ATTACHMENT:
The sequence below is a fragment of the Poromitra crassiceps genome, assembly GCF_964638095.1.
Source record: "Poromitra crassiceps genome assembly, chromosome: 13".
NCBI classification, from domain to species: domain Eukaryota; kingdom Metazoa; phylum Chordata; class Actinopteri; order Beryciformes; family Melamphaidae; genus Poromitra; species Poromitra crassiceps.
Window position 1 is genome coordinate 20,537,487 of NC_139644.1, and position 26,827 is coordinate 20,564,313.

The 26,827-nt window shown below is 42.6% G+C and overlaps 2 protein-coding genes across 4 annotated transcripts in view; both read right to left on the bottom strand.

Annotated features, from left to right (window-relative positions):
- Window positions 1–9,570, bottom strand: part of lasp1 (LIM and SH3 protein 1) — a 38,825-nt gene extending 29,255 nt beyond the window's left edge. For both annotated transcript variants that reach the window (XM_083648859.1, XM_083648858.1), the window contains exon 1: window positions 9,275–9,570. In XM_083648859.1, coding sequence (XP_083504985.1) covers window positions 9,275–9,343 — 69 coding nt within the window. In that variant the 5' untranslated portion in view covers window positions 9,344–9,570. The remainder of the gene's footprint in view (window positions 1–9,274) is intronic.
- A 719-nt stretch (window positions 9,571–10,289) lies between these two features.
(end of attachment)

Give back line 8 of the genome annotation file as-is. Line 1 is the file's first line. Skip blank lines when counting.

- A 719-nt stretch (window positions 9,571–10,289) lies between these two features.